The reason given by AUA boss Alexis von Hoensbroech was first and foremost the high capacity of budget airlines in Vienna and the enormous price war. The AUA sees 35 planes from low-cost carriers such as Laudamotion, Wizz Air, easyJet and Level next year, this year it was 24. In Vienna, there are now no more 4.5, but seven million low-cost seats on the market.
AUA press conference on savings plans
On Thursday, the AUA presented its savings plans for the next two years. Up to 800 jobs will be canceled. The reason for the package is the competitive pressure.
"We have to reposition ourselves to survive in the brutal competition against low-cost airlines. The measures are sometimes painful, because they take us substance, which we have laboriously built up in recent years. "One must adjust to the price war on a permanent basis – the environment will continue to be characterized by price competition.
"We do not go back a millimeter"
"The Austrian solution has turned out to be a green sham," Hoensbroech said in reference to the resale of the successor Niki Laudamotion to Ryanair. The cutthroat competition puts the AUA network under pressure, the manager warned. The attack on the European network endangered the long-haul feeder business. The question of whether Vienna would be a low-cost airport or a long-haul turnstile would also be relevant to Austria as a business location, which is why they wanted to talk to the airport and politics here.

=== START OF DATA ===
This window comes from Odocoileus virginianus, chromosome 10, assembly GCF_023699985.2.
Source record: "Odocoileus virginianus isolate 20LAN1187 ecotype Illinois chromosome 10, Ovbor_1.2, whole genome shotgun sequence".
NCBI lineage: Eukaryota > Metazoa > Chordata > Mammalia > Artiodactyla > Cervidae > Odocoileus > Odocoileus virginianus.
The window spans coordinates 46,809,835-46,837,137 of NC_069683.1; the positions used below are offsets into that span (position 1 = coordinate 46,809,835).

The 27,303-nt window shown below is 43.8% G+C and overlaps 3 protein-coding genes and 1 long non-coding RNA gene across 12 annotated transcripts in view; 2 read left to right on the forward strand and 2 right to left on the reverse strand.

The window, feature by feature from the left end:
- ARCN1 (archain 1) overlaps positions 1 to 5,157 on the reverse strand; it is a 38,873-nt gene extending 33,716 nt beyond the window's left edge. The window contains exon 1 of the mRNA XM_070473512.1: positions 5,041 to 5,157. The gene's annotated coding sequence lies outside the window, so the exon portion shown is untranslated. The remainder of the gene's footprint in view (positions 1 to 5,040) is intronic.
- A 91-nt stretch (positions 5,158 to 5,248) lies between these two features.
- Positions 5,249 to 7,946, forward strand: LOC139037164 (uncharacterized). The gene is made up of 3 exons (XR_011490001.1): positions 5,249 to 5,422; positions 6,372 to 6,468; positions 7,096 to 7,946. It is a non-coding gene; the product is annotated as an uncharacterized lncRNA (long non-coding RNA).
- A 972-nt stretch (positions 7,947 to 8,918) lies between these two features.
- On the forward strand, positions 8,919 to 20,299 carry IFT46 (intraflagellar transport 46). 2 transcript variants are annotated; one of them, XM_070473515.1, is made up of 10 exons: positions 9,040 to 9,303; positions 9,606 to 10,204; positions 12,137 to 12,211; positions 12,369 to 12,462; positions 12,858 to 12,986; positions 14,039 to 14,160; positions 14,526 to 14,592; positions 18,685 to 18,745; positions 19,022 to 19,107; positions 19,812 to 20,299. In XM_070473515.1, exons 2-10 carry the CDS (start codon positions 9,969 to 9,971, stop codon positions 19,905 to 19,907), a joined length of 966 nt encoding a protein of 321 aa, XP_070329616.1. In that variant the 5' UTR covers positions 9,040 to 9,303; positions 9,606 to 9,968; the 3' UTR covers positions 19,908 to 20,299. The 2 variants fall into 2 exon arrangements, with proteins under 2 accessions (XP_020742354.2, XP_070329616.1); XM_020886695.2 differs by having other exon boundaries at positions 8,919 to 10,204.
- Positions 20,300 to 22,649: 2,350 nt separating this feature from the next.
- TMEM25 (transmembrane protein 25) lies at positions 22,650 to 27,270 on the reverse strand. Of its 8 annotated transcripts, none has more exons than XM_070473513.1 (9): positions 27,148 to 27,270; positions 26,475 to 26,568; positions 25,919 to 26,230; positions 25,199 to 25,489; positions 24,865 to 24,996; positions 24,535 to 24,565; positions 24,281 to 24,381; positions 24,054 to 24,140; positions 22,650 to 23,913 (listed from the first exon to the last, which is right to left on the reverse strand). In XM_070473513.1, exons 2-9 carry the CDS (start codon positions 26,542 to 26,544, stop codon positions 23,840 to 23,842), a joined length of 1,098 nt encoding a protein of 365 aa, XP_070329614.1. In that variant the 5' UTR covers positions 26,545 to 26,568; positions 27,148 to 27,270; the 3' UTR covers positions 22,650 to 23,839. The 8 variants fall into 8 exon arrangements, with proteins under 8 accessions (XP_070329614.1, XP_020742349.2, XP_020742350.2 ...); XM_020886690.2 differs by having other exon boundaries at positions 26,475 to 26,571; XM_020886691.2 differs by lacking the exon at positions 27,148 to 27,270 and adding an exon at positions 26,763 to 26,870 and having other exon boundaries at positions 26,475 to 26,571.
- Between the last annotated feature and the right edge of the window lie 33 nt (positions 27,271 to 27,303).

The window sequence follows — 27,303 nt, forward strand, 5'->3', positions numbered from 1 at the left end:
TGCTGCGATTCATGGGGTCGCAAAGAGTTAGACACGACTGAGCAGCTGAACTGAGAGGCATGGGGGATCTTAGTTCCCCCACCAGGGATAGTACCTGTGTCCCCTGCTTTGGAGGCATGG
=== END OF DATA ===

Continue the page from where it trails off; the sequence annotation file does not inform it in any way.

AUA sales director Andreas Otto said that there is no choice but to go down at the ticket prices – "otherwise the seat will remain empty". The alternative would be to give it up, but then someone will follow immediately. In particular, the attack by Ryanair CEO Michael O'Leary to increase the fleet in Vienna to 19 airplanes in 2020, provides for Otto shaking his head: "What is organized in Vienna, is really crazy." Within the Lufthansa Group have been decided: " We do not go back a millimeter. "
"Mr. O'Leary is wrong"
"There are routes, there are tickets at 19 euros in the market," said an industry insiders to the APA. "Nobody can tell me that someone is currently making a profit in Vienna," the insider continues. Even Wizz-Air boss Jozsef Varadi spoke in June of a ruinous market situation: "The bankruptcies have led to a huge overcapacity, the prices fell into the basement and caused a bloodbath."